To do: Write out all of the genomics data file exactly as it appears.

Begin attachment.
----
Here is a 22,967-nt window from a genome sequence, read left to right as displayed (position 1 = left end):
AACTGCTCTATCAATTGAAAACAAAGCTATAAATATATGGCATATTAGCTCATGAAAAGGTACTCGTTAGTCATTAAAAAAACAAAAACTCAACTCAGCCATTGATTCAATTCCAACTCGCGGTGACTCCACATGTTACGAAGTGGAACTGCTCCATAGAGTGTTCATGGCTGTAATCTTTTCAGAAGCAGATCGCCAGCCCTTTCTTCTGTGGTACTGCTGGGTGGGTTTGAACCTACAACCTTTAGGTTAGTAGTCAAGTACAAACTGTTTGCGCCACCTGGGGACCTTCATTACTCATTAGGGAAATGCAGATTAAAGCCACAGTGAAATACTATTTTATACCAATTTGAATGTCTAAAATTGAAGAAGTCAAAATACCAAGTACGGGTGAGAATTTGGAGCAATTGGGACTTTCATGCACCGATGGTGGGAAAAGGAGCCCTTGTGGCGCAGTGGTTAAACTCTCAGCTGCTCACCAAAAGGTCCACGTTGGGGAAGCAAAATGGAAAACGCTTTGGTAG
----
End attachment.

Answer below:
Here is a 22,967-nt window from a genome sequence, read left to right as displayed (position 1 = left end):
AACTGCTCTATCAATTGAAAACAAAGCTATAAATATATGGCATATTAGCTCATGAAAAGGTACTCGTTAGTCATTAAAAAAACAAAAACTCAACTCAGCCATTGATTCAATTCCAACTCGCGGTGACTCCACATGTTACGAAGTGGAACTGCTCCATAGAGTGTTCATGGCTGTAATCTTTTCAGAAGCAGATCGCCAGCCCTTTCTTCTGTGGTACTGCTGGGTGGGTTTGAACCTACAACCTTTAGGTTAGTAGTCAAGTACAAACTGTTTGCGCCACCTGGGGACCTTCATTACTCATTAGGGAAATGCAGATTAAAGCCACAGTGAAATACTATTTTATACCAATTTGAATGTCTAAAATTGAAGAAGTCAAAATACCAAGTACGGGTGAGAATTTGGAGCAATTGGGACTTTCATGCACCGATGGTGGGAAAAGGAGCCCTTGTGGCGCAGTGGTTAAACTCTCAGCTGCTCACCAAAAGGTCCACGTTGGGGAAGCAAAATGGAAAACGCTTTGGTAG